Margaret A. Wissman, DVM
Posted: August 5, 2013, 12:15 p.m. PDT
This is a disease caused by the bacterium Chlamydophila, and it is also known as parrot fever, ornithosis and chlamydiosis. Psittacosis can present itself in many different ways, depending on the age, nutritional status and over-all condition of the infected bird. This is a zoonotic disease, meaning it can be transmitted from bird to human. Strains of the bacteria vary, some causing mild disease and others causing a fatal infection for the bird.
Psittacosis can be spread in a bird’s nasal, oral and fecal secretions as well as through urine, tears and crop fluid. Even if an infected bird is no longer present, a bird breeder or owner may have the Chlamydophila organism in their environment due to it being able to survive in dried feces and secretions for long periods of time.
Birds carrying the disease may or may not show symptoms. Some birds carry the disease without demonstrating any clinical signs of illness. If a bird is symptomatic, common signs include diarrhea, decreased appetite, depression, green urine, sneezing, mucopurulent nasal discharge, breathing difficulty, sinusitis or conjunctivitis.
Signs of chronic infection or an infection of a less destructive strain may include poor feathering, weight loss, diarrhea, conjunctivitis and green urine.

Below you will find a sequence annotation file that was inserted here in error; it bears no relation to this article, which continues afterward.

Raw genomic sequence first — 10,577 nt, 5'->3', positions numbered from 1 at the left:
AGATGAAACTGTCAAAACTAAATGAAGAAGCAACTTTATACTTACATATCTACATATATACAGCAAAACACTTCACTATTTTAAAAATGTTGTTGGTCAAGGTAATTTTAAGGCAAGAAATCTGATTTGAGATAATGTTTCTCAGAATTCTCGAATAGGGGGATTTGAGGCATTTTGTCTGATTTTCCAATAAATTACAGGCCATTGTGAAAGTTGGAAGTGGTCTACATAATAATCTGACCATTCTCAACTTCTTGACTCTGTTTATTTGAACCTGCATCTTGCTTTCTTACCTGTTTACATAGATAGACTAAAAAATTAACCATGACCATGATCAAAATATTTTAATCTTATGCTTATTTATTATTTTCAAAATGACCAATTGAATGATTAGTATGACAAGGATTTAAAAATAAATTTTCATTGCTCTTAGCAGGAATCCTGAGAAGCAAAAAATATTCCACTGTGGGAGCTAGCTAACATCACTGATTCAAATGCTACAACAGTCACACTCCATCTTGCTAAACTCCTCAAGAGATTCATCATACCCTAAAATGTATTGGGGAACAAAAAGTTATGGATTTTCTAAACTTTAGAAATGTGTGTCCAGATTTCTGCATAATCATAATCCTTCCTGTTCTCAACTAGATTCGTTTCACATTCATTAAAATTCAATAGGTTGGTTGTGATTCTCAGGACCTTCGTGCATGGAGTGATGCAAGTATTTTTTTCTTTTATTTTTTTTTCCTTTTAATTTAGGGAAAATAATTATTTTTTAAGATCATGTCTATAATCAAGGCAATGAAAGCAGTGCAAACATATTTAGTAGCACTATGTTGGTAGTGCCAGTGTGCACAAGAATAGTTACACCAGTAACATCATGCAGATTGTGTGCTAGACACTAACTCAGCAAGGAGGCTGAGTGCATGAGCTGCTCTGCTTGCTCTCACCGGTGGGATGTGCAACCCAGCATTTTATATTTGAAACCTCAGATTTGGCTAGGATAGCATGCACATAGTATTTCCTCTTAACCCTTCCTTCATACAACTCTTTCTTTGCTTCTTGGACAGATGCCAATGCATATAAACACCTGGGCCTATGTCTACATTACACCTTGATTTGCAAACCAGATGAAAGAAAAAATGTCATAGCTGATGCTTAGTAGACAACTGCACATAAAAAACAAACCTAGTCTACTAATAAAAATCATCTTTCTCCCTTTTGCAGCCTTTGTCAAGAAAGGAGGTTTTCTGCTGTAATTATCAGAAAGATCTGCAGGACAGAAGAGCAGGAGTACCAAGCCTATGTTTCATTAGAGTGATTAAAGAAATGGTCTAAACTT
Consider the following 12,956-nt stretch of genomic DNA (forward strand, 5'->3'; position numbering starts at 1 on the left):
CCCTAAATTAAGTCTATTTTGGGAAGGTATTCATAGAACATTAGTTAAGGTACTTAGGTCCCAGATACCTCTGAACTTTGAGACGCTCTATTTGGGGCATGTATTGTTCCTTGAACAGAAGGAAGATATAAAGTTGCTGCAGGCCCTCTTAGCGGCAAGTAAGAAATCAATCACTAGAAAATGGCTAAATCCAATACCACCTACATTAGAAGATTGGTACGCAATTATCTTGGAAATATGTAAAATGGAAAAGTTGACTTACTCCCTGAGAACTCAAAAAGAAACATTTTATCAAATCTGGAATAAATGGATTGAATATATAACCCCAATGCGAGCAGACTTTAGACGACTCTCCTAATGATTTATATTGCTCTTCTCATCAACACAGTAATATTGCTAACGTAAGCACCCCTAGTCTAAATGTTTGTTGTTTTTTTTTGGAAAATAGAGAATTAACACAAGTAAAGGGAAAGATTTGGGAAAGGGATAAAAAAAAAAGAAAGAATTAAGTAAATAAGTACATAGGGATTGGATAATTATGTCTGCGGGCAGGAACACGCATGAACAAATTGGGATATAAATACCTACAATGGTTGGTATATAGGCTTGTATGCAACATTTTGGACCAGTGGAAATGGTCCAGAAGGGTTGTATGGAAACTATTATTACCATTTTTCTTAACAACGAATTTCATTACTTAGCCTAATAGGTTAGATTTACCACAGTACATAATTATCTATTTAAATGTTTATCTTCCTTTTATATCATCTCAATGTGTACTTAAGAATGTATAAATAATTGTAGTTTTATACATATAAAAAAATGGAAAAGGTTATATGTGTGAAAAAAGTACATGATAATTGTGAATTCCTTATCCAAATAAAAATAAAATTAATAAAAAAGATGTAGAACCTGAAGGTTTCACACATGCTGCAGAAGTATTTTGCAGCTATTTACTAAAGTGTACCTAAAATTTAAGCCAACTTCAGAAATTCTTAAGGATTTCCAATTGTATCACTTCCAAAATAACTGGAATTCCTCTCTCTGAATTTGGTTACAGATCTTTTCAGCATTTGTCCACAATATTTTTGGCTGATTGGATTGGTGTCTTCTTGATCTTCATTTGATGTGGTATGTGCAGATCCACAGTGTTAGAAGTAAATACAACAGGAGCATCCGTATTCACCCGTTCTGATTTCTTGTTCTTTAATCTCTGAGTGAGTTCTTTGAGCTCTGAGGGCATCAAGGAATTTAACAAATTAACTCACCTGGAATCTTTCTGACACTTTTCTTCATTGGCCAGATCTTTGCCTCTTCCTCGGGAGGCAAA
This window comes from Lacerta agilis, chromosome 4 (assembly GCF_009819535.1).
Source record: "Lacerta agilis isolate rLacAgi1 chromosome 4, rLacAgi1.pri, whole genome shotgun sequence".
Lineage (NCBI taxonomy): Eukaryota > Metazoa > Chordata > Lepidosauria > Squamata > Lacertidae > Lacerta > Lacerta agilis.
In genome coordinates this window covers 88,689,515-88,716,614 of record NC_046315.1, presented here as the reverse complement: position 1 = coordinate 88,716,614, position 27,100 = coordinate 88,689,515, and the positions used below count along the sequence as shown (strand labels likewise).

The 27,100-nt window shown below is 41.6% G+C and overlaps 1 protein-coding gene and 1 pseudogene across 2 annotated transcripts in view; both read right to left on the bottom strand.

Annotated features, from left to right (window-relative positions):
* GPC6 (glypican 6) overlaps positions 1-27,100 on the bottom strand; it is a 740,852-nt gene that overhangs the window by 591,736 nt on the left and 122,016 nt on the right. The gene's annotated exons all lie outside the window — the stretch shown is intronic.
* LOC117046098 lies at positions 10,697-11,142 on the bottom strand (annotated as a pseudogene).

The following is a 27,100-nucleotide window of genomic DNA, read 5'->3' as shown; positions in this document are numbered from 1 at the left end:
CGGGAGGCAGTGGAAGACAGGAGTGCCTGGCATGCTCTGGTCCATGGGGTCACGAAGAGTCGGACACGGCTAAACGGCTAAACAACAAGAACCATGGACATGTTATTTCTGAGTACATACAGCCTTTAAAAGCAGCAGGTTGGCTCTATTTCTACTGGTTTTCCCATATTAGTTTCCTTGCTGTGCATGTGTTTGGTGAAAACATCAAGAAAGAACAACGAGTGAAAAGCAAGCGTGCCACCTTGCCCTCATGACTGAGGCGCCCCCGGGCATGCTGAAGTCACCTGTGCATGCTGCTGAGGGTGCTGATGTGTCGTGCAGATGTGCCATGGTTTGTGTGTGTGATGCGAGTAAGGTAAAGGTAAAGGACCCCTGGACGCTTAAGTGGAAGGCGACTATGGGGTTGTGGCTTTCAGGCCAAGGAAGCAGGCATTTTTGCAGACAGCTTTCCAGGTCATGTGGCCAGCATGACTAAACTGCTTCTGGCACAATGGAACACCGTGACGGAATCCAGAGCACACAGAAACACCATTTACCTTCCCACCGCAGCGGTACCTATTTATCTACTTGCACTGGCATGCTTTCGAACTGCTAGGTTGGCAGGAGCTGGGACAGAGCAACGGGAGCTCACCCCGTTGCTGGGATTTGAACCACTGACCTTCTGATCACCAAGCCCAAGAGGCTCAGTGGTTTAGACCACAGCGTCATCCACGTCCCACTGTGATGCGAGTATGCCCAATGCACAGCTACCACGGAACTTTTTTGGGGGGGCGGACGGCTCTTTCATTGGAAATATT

The disease can cause detriment to a bird’s nervous system, causing tremors, seizures, abnormal position of the head and paralysis.
It is recommended that doxycycline be used to treat infected birds. This antibiotic can be administered by injection, an oral liquid, as a medicated mash or as a medicated seed or water mixture.
Psittacosis is difficult to diagnose. There are numerous tests that can be administered, but there is no full guarantee that the test will be accurate. Various factors can come into play, causing a false negative test result. The bird’s history, clinical signs, blood count, blood chemistries, radiography and electrophoresis are used in addition to the diagnostic tests to determine infection.
While the bird is receiving medication to rid of the psittacosis bacteria, supportive care as the bird recuperates is necessary and additional bacterial or fungal infections must be treated to properly. In a multiple bird household, if one bird is diagnosed with the disease, it is recommended that all birds receive treatment to prevent it being passed back and forth. Thoroughly clean the birds’ environment with bleach or other disinfectants.
Disclaimer: BirdChannel.com’s Bird Health section is intended for educational purposes only. It is not meant to replace the expertise and experience of a professional veterinarian. Do not use the information presented here to make decisions about your bird’s health if you suspect your pet is sick. If your pet is showing signs of illness or you notice changes in your bird’s behavior, take your pet to the nearest veterinarian or an emergency pet clinic as soon as possible.